The Companies (Amendment) Act 2017, through Part XA on "Transfer of Registration", has introduced an inward re-domiciliation regime in Singapore, to allow foreign corporate entities to transfer their registration to Singapore instead of setting up subsidiaries (e.g. foreign corporate entities that may want to relocate their regional and worldwide headquarters to Singapore and still retain their corporate history and branding). The regime is expected to be implemented within the first half of 2017.
Essentially, "re-domiciliation" is a process whereby a foreign corporate entity transfers its registration from its original jurisdiction to a new jurisdiction. A corporation may choose to re-domicile for regulatory, strategic or organisational reasons, while retaining its identity and history in the various regulatory jurisdictions it has presence in, and minimising operational disruptions. Other jurisdictions that currently have re-domiciliation regimes include Australia, Canada and New Zealand. In this case, an inbound foreign corporate entity that is re-domiciled to Singapore will become a Singapore company and be required to comply with the Companies Act like any other Singapore company.
How it works if you are interested in it
To be eligible for this re-domiciliation, foreign entities must be bodies corporate that can adapt their legal structure to the companies limited by shares structure under the Singapore Companies Act.
To proceed with this, the foreign corporate entity must first reserve its proposed name (which could be the same name that is used overseas, as long as the proposed name is in accordance with the usual rules on the acceptability of the names. In proceeding to set up the re-domiciled Singapore company, besides paying the prescribed fee, the foreign corporate entity would need to provide the following documents to the Registrar of Companies:-
(a) a certified copy of the charter, statute, constitution or memorandum or articles or other instrument constituting or defining its constitution (if any), in its place of incorporation;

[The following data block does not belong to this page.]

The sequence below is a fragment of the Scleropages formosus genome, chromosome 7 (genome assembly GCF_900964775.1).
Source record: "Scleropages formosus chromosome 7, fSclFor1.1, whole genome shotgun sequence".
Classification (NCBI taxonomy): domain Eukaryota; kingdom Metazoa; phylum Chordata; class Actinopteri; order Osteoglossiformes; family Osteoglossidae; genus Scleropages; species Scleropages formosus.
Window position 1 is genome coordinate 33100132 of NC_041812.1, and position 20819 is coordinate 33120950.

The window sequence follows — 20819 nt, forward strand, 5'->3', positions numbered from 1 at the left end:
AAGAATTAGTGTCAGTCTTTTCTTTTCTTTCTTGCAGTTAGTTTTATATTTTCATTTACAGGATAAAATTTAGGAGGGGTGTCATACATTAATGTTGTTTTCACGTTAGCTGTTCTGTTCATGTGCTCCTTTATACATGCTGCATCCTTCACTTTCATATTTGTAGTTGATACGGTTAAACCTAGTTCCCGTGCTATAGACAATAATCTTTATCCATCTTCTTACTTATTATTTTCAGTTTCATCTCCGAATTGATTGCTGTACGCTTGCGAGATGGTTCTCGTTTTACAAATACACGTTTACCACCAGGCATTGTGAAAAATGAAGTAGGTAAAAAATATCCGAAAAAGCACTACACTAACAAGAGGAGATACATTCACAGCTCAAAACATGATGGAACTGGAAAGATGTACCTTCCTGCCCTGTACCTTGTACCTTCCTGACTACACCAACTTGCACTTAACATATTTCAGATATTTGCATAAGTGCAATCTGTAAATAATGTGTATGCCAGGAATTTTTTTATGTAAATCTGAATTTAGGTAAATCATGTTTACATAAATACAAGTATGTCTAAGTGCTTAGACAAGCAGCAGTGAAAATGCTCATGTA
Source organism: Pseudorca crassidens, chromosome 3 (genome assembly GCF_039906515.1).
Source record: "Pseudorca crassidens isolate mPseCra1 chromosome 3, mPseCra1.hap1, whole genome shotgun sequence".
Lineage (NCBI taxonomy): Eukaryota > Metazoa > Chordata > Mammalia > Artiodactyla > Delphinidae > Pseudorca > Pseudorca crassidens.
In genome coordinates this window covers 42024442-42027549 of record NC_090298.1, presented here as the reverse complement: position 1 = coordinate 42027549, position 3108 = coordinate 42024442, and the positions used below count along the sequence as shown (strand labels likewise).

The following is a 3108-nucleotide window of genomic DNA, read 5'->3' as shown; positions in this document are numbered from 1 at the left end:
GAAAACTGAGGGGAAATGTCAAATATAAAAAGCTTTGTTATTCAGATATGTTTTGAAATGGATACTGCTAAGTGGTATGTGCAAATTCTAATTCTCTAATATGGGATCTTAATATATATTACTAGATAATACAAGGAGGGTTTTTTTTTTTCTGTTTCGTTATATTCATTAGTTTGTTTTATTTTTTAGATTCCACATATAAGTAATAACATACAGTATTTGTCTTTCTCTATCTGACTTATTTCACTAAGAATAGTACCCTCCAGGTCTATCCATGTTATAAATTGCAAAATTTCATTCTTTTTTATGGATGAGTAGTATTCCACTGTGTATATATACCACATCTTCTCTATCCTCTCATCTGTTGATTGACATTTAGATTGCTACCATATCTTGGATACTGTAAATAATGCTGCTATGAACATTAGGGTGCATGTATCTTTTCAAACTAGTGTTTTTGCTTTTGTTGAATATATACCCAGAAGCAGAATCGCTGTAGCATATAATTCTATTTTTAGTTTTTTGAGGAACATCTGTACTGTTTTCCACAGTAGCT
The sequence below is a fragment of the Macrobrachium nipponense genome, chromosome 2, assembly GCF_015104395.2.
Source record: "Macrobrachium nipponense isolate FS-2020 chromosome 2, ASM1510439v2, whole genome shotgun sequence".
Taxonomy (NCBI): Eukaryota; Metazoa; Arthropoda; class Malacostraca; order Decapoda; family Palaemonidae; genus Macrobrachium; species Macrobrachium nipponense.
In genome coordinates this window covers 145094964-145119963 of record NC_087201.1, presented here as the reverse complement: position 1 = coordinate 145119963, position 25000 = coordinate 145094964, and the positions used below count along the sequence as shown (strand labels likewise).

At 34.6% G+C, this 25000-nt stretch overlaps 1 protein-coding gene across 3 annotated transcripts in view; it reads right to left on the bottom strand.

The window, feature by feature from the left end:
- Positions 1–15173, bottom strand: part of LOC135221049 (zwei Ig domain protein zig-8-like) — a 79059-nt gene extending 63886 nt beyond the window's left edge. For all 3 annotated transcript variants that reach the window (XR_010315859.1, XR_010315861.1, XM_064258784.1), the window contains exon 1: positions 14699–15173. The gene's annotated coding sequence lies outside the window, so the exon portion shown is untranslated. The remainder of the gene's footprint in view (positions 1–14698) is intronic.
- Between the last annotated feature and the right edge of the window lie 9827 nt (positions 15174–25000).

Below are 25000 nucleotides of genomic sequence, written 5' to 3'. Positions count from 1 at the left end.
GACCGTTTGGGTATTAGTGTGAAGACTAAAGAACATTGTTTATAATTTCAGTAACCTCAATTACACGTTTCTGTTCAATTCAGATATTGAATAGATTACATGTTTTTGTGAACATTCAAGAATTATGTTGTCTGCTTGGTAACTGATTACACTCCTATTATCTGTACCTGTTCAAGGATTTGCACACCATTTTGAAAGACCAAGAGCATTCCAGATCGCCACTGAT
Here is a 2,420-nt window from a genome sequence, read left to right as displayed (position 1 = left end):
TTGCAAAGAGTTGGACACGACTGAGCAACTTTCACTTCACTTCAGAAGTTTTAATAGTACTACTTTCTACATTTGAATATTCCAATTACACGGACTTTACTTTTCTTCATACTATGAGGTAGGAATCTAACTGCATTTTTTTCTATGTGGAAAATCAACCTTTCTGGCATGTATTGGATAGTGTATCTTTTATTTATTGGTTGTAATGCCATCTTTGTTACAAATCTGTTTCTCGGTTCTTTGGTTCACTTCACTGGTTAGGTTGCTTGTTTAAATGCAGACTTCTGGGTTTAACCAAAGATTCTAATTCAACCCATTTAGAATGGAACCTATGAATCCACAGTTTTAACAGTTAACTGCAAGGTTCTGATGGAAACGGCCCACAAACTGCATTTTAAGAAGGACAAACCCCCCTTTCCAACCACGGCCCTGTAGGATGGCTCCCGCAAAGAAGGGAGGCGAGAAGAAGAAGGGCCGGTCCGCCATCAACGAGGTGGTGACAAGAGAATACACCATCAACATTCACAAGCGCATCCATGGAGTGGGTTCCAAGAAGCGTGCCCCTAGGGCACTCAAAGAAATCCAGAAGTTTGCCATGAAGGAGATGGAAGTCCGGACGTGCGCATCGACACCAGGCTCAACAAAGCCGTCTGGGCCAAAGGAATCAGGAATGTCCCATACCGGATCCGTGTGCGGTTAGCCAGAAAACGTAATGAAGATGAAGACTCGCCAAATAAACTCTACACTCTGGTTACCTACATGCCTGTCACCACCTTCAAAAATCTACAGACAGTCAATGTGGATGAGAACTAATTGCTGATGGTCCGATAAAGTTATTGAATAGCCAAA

(b) the constitution by which the foreign corporate entity proposes to be registered (i.e. the redomiciled Singapore company Constitution); and
(c) any other documents as may be prescribed.
Once the re-domiciliation process is completed, the re-domiciled company will receive a notice of transfer of registration and a certificate of confirmation of registration, which will serve as conclusive evidence that the foreign corporate entity is registered in Singapore and the date of the company's registration. The re-domiciled company would now become a Singapore company and has to comply with Singapore laws. In this regard, re-domiciliation does not create a new legal entity, and as such, the originally foreign corporate entity must be deregistered in its place of incorporation within 60 days after the issue of the notice of transfer of registration and it must submit to the Registrar a document evidencing that the foreign corporate entity has been de-registered in its place of incorporation. This period may be extended if so required and upon application to the Registrar.
For the avoidance of doubt, the re-domiciliation to Singapore does not:-
(a) create a new legal entity; (b) prejudice or affect the identity of the body corporate constituted by the foreign corporate entity
or its continuity as a body corporate; (c) affect the property, or the rights or obligations, of the foreign corporate entity; or (d) render defective any legal proceedings by or against the foreign corporate entity.
Therefore, any legal proceedings that could have been continued or commenced by or against the foreign corporate entity before its registration may be continued or commenced by or against the company after the registration.
Registration of any charges
If before the re-domiciliation there are any charges, whether created by the foreign corporate entity or otherwise, which would have been required to be registered pursuant to the Companies Act (if it were a Singapore company then), within 30 days of the completion of the re-domiciliation, such charges ought to be registered with the Registrar. To do so, a statement containing the prescribed particulars of the charge must be provided accordingly.
It is also clear that if there is a default in complying with this requirement, the company and every officer of the company who is in default shall each be guilty of an offence and shall each be liable on conviction to a fine not exceeding $1,000 and also to a default penalty.
It would be recommended that a thorough evaluation and analysis of the situation be conducted before re-domiciliation is undertaken to ensure that a company's interests are indeed safeguarded.